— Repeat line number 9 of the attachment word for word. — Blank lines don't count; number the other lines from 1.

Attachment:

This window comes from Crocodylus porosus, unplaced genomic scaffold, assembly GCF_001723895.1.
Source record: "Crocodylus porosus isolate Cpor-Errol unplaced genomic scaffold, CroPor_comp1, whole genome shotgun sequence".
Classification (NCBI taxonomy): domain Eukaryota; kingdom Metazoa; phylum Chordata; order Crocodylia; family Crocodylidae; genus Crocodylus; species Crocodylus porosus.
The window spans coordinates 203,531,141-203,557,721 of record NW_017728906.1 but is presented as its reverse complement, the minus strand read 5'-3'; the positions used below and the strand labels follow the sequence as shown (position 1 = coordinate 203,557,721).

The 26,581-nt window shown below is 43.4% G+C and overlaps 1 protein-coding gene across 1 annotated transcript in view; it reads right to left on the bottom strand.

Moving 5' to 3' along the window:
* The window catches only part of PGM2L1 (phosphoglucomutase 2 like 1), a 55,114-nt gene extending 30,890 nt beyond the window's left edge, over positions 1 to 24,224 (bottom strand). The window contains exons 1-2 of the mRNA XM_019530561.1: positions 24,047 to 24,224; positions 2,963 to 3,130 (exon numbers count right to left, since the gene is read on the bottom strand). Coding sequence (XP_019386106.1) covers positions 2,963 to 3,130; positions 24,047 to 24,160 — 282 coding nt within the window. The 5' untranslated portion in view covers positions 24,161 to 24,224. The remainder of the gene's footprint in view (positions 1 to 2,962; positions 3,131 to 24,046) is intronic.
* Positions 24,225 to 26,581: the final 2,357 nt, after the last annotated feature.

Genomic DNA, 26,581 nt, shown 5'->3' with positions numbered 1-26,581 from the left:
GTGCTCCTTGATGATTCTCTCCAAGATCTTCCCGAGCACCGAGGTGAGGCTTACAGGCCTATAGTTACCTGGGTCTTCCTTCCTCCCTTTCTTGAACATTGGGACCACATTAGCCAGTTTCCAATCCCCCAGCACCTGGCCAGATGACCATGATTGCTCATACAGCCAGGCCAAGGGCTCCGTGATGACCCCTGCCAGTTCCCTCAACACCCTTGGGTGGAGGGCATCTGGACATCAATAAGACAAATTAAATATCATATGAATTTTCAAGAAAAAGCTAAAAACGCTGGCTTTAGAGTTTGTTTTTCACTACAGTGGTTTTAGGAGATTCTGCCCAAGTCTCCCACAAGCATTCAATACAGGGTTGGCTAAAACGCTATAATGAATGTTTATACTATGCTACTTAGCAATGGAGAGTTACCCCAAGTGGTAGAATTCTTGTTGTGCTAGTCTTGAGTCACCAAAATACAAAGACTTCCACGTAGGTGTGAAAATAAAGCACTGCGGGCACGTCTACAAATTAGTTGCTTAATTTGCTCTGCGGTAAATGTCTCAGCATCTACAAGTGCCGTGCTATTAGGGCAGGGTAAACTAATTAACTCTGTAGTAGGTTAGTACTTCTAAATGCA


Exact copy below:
Genomic DNA, 26,581 nt, shown 5'->3' with positions numbered 1-26,581 from the left: